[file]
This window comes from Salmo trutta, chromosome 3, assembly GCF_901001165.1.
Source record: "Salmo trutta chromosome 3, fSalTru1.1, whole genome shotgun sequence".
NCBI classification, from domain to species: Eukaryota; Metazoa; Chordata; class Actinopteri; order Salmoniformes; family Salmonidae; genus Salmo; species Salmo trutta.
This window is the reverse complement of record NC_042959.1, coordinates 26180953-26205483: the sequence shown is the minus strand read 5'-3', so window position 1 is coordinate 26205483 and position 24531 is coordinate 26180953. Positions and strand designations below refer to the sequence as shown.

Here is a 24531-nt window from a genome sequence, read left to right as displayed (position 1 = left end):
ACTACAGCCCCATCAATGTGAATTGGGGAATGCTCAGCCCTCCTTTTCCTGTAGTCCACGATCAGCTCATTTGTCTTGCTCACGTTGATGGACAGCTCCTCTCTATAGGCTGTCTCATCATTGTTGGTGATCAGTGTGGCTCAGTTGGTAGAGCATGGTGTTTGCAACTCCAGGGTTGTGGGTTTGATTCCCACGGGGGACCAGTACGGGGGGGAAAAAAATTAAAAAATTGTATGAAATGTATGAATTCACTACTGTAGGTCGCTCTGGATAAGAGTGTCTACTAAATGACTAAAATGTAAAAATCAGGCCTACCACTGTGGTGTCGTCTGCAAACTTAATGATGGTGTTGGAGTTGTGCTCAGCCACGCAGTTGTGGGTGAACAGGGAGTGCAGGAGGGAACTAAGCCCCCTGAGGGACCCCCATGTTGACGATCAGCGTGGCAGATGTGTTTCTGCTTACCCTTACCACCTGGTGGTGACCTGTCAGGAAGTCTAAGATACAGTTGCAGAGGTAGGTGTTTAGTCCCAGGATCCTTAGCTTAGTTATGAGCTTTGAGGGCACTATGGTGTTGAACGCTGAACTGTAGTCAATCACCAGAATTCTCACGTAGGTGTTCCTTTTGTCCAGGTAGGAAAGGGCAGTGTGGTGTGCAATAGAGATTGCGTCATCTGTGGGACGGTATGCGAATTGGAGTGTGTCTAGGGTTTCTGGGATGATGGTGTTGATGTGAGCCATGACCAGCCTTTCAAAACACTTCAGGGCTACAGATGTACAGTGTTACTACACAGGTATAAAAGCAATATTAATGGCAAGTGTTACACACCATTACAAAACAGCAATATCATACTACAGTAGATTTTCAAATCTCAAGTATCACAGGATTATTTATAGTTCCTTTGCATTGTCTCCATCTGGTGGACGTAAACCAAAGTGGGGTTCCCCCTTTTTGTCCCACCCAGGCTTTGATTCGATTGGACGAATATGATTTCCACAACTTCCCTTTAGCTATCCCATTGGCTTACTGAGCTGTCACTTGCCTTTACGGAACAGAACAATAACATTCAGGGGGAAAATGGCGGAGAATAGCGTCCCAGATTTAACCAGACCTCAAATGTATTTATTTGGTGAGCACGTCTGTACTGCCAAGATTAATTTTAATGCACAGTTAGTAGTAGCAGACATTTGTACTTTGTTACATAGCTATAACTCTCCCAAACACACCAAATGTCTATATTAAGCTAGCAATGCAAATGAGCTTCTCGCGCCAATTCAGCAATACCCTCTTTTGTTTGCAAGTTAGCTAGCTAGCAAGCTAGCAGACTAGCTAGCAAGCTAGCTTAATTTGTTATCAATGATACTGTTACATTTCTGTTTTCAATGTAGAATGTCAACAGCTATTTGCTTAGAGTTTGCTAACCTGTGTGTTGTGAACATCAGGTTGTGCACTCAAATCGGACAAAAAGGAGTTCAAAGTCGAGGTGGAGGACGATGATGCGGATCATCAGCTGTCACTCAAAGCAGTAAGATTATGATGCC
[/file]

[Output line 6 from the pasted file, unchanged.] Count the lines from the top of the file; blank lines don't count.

ACTACAGCCCCATCAATGTGAATTGGGGAATGCTCAGCCCTCCTTTTCCTGTAGTCCACGATCAGCTCATTTGTCTTGCTCACGTTGATGGACAGCTCCTCTCTATAGGCTGTCTCATCATTGTTGGTGATCAGTGTGGCTCAGTTGGTAGAGCATGGTGTTTGCAACTCCAGGGTTGTGGGTTTGATTCCCACGGGGGACCAGTACGGGGGGGAAAAAAATTAAAAAATTGTATGAAATGTATGAATTCACTACTGTAGGTCGCTCTGGATAAGAGTGTCTACTAAATGACTAAAATGTAAAAATCAGGCCTACCACTGTGGTGTCGTCTGCAAACTTAATGATGGTGTTGGAGTTGTGCTCAGCCACGCAGTTGTGGGTGAACAGGGAGTGCAGGAGGGAACTAAGCCCCCTGAGGGACCCCCATGTTGACGATCAGCGTGGCAGATGTGTTTCTGCTTACCCTTACCACCTGGTGGTGACCTGTCAGGAAGTCTAAGATACAGTTGCAGAGGTAGGTGTTTAGTCCCAGGATCCTTAGCTTAGTTATGAGCTTTGAGGGCACTATGGTGTTGAACGCTGAACTGTAGTCAATCACCAGAATTCTCACGTAGGTGTTCCTTTTGTCCAGGTAGGAAAGGGCAGTGTGGTGTGCAATAGAGATTGCGTCATCTGTGGGACGGTATGCGAATTGGAGTGTGTCTAGGGTTTCTGGGATGATGGTGTTGATGTGAGCCATGACCAGCCTTTCAAAACACTTCAGGGCTACAGATGTACAGTGTTACTACACAGGTATAAAAGCAATATTAATGGCAAGTGTTACACACCATTACAAAACAGCAATATCATACTACAGTAGATTTTCAAATCTCAAGTATCACAGGATTATTTATAGTTCCTTTGCATTGTCTCCATCTGGTGGACGTAAACCAAAGTGGGGTTCCCCCTTTTTGTCCCACCCAGGCTTTGATTCGATTGGACGAATATGATTTCCACAACTTCCCTTTAGCTATCCCATTGGCTTACTGAGCTGTCACTTGCCTTTACGGAACAGAACAATAACATTCAGGGGGAAAATGGCGGAGAATAGCGTCCCAGATTTAACCAGACCTCAAATGTATTTATTTGGTGAGCACGTCTGTACTGCCAAGATTAATTTTAATGCACAGTTAGTAGTAGCAGACATTTGTACTTTGTTACATAGCTATAACTCTCCCAAACACACCAAATGTCTATATTAAGCTAGCAATGCAAATGAGCTTCTCGCGCCAATTCAGCAATACCCTCTTTTGTTTGCAAGTTAGCTAGCTAGCAAGCTAGCAGACTAGCTAGCAAGCTAGCTTAATTTGTTATCAATGATACTGTTACATTTCTGTTTTCAATGTAGAATGTCAACAGCTATTTGCTTAGAGTTTGCTAACCTGTGTGTTGTGAACATCAGGTTGTGCACTCAAATCGGACAAAAAGGAGTTCAAAGTCGAGGTGGAGGACGATGATGCGGATCATCAGCTGTCACTCAAAGCAGTAAGATTATGATGCC